Bravery, hope and escape: the best books to cheer up kids in lockdown – From polar bears to murder mysteries, Katherine Rundell chooses a selection of books to lift children’s spirits.
How can Primary Schools use their libraries to their full potential? – an excellent and informative article by Joy Court and Tricia Adams both of whom have a wealth of experience in this field. It’s full of helpful links, advice and tips.
Developing a Library That’s REALLY For Everyone – this article by Kelsey Bogan a US High School Media Specialist is well worth saving and referring to as it highlights many vitally important points linked to ensuring that our school libraries are diverse and inclusive. It covers aspects from book stock to signage, from recommended book list to librarian’s personal reading.
The Laugh Out Loud Book Awards (the Lollies) Are Back – this is a book award searching for the very funniest children’s books published in the previous year. For 2022 the organisers are looking for books published in both 2019 and 2020 in three different categories: Picture Books, Books for 6-8-year-olds and Books for 9-13-year-olds. You can find out more about the award, the judges and past winners via the link above.
Storytelling for a greener tomorrow – this is an interesting and thoughtful article by children’s author Fiona Barker asking if children’s books can inspire behavioural change.
Raymond Antrobus: ‘Deafness is an experience, not a trauma’ – this interesting interview with the author of Can Bears Ski? perfectly complements the podcast I referred to above.
Marcus Rashford vows to reach children who have never owned book – a celebrity children’s author with a difference. You Are a Champion: How To Be the Best You Can Be by footballer and campaigner Marcus Rashford will be published in May.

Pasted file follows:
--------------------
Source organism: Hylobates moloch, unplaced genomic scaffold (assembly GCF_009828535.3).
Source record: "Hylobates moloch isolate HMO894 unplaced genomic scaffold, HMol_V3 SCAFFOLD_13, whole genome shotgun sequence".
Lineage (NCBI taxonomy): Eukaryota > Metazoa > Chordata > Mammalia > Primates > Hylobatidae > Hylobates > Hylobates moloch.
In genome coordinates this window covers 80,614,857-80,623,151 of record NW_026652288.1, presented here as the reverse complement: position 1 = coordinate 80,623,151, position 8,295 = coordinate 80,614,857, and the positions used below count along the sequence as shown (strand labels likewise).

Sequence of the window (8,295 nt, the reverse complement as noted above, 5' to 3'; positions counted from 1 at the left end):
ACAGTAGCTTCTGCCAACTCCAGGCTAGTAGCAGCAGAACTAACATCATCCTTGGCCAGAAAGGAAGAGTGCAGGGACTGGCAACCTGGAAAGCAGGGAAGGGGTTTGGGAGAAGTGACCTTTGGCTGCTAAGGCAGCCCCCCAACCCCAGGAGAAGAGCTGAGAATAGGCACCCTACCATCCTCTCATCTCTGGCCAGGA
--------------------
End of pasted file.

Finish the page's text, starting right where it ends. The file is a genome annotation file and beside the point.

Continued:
The Alligator’s Mouth Award for illustrated early fiction – the longlist for this award organised by bookshop The Alligator’s Mouth in in partnership with Bright Illustration Agency and Gardners Books was announced this week. The award celebrates the best books for 6-8-year-olds and the longlist includes some very appealing titles.
Reading Zone Relaunched Website – I like the new uncluttered, welcoming appearance of this helpful website. It’s separated into sections including ones for children, families and schools and libraries. There are reviews, interviews, book suggestions, competitions and more all encouraging reading for pleasure. It’s well worth a browse.
Spring “Explorer’s Guide” to The Lost Spells – this is lovely. Lesson plans, activities, art challenges, outdoor learning, nature-literacy ideas created by Eva John linked to this beautiful book. The Guide is for use in classrooms, at home or in an outdoor space of your choosing. The various activities and challenges included can be dipped in and out of or used consecutively as a cross-curricular scheme of work.
Are books for young people a literature in their own right? by Elizabeth Bentley – an interesting look at The Age Between: personal reflections on youth fiction by Aidan Chambers and links to essays by Peter Dickinson and Melvin Burgess on the subject.